UK: Traffic Camera Data Dropped in Gutter Hertfordshire, UK police drop a memory stick containing sensitive personal information on motorists.
A UK police team using cameras to record the movements of motorists carelessly dropped a memory stick containing sensitive private information in Stevenage, Hertfordshire. On Wednesday, a passerby noticed the unmarked computer memory device lying in a gutter. The passerby checked the device on his computer and found that it carried 330 megabytes of unencrypted data files containing personal information on suspects.
"This is absolutely top secret information and it would have been disastrous had it fallen into the wrong hands," an anonymous "insider" told the Mirror newspaper.
The memory stick was used in the automated number plate recognition (ANPR) spy camera system fielded by Hertfordshire Constabulary. ANPR cameras record the license plates of all passing vehicles which allows a computer to track the movements of individual drivers whether or not they are suspected of any crime. A computer program also matches this license plate data against a list of suspects from a database. If a match is found, the computer instructs the officers to pull over and interrogate the passing vehicle's driver. ANPR devices are known to have a significant false positive rate.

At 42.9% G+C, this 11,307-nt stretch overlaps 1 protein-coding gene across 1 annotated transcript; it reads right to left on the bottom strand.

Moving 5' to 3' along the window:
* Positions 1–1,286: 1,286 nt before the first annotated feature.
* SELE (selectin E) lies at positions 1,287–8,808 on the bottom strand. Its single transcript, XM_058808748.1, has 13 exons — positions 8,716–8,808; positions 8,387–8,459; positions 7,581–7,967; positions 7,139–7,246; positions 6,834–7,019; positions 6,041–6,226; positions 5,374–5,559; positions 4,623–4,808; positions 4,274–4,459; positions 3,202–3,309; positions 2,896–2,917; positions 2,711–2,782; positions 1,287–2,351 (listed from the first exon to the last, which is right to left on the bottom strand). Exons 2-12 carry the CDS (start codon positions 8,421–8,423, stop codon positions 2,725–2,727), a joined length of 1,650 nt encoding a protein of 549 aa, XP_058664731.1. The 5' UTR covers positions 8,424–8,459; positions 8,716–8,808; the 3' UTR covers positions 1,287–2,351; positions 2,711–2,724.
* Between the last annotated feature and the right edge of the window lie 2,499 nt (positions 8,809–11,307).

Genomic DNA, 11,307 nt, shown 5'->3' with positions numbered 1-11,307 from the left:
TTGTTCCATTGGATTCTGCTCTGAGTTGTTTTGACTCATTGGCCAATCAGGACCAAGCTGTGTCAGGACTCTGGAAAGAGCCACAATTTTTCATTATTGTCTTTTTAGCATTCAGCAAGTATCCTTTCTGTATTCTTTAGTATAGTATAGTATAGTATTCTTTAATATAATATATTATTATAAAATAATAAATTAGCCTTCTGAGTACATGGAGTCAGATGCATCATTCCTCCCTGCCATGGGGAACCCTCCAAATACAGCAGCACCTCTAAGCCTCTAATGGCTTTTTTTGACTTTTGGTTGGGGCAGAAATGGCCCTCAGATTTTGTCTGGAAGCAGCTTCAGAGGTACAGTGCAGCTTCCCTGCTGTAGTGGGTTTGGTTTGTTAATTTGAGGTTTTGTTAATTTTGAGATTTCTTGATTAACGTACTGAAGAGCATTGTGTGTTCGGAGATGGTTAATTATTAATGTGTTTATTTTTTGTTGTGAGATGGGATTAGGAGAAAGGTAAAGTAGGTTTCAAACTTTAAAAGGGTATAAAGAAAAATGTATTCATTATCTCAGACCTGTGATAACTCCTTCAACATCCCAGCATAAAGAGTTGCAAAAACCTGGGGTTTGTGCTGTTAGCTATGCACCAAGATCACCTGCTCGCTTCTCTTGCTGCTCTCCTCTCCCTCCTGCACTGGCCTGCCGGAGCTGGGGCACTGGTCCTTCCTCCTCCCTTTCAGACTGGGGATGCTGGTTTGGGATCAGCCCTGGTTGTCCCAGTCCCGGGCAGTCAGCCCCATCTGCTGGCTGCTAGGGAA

In 2005, traffic camera vendor Affiliated Computer Services (ACS) abandoned a box of photo radar tickets on a park bench in Edmonton, Canada. The tickets contained sensitive personal information on 320 motorists.